The future of mobility promises to bring safety, convenience, and comfort to our lives

TRI was created to strengthen Toyota’s global research structure with four initial mandates


Improve Vehicle Safety

We are providing the technology to build a car that is incapable of causing a crash, regardless of the skill or condition of the driver.


Increase Vehicle Access

We are developing automated driving technology to allow driverless cars, providing mobility for those who cannot drive including the elderly and individuals with special needs.


Expand Personal Independence

We are creating a platform and ecosystem for robots that can partner with humans and help with key tasks, allowing people to extend their independence.


Accelerate Scientific Discovery

We are using artificial intelligence to discover new methods for discovering advanced materials.


Automated Driving

Toyota views the relationship between a driver and the car as teammates working together to ensure a safe, comfortable, and fulfilling journey. TRI is applying this philosophy to automated driving by pursuing technology that makes vehicles safer and driving both more fun and convenient. 

The three components of automated driving are perception, prediction, and planning, and TRI is making significant advances in each area.

TRI is developing two different automated driving modes in parallel – Guardian and Chauffeur – which gives drivers a choice. Guardian mode uses technology to constantly monitor the human’s driving task, intervening only when necessary to protect the vehicle from a potential crash. In Chauffeur mode, the technology takes all responsibility for driving and vehicle occupants are strictly passengers. The underlying technology for both modes is the same, and it further forges the collaboration between human and machine.


Future mobility is not just about creating new ways to move people across town. The technology being developed could also be applied to moving people and objects throughout the home.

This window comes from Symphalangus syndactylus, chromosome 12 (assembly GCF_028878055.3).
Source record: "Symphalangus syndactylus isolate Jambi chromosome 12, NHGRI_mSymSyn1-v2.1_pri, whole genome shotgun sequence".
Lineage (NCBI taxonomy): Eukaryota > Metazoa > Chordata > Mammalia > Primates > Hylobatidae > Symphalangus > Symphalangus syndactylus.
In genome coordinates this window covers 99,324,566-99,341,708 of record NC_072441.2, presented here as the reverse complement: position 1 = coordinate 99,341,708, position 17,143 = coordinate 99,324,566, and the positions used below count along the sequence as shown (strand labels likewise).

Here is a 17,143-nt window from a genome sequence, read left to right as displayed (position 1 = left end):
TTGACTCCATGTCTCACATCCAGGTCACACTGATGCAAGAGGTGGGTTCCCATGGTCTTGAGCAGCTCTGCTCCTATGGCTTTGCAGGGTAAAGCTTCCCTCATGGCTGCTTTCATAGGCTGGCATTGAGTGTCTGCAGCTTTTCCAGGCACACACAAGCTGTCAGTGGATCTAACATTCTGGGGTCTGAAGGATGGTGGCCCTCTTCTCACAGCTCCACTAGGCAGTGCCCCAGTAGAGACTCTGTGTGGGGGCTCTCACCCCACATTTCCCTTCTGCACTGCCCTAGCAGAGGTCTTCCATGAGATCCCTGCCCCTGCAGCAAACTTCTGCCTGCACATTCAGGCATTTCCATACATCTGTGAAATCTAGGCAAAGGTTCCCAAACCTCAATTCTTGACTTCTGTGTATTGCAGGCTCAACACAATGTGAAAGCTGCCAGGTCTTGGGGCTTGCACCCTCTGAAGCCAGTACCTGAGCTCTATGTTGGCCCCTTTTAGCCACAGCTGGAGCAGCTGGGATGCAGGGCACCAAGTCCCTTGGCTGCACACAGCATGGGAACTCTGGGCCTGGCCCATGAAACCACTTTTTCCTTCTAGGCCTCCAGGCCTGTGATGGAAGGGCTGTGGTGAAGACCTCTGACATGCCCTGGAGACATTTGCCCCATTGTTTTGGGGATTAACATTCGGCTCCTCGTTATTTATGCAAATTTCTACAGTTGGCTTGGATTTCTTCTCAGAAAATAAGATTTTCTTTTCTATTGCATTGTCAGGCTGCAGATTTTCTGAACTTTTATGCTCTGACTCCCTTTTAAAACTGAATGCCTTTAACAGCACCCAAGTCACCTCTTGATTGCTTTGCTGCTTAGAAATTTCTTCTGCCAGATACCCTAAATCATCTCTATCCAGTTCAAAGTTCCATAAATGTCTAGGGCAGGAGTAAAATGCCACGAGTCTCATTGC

Government estimates show a significant upswing in the population share of elderly adults in the United States and Japan over the coming decade, and TRI is developing service robots that can assist with in-home care. TRI is making breakthroughs in situational awareness and manipulation that will allow robots to detect, grasp and lift objects of all different shapes, like groceries, and put them away.

Accelerated Materials Design & Discovery

TRI is applying Artificial intelligence (AI) to accelerate the scientific discovery of advanced materials for future mobility. This approach enables TRI to reduce the investment time for new materials discovery by developing tools and processes that can help identify new advanced battery materials and fuel cell catalysts for use in future zero-emissions vehicles. We are collaborating with research entities, universities and companies on Accelerated Materials Design & Discovery research, investing approximately $35 million over the next four years.


Academic Collaborations

Collaborating with world-class universities to support research that advances TRI’s mission.

TRI is investing millions in research collaborations with MIT, Stanford, and the University of Michigan.


TRI is pleased to sponsor significant research projects at top universities in the United States and around the world, including major collaborations with MIT, Stanford and the University of Michigan. 

These collaborative research agreements allow open-ended exploration in areas that are important to TRI’s mission, plus directed research focused on near-term contributions to key corporate goals. 

Sponsored Projects Include:

Additionally, we are working with several additional universities on research that uses artificial intelligence to help accelerate the design and discovery of advanced materials. 

Courtesy of University of Michigan
Courtesy of University of Michigan

Together, we seek to advance the state of science and contribute to the research community, while enabling young researchers to realize their dream of completing a PhD degree.

Back to Top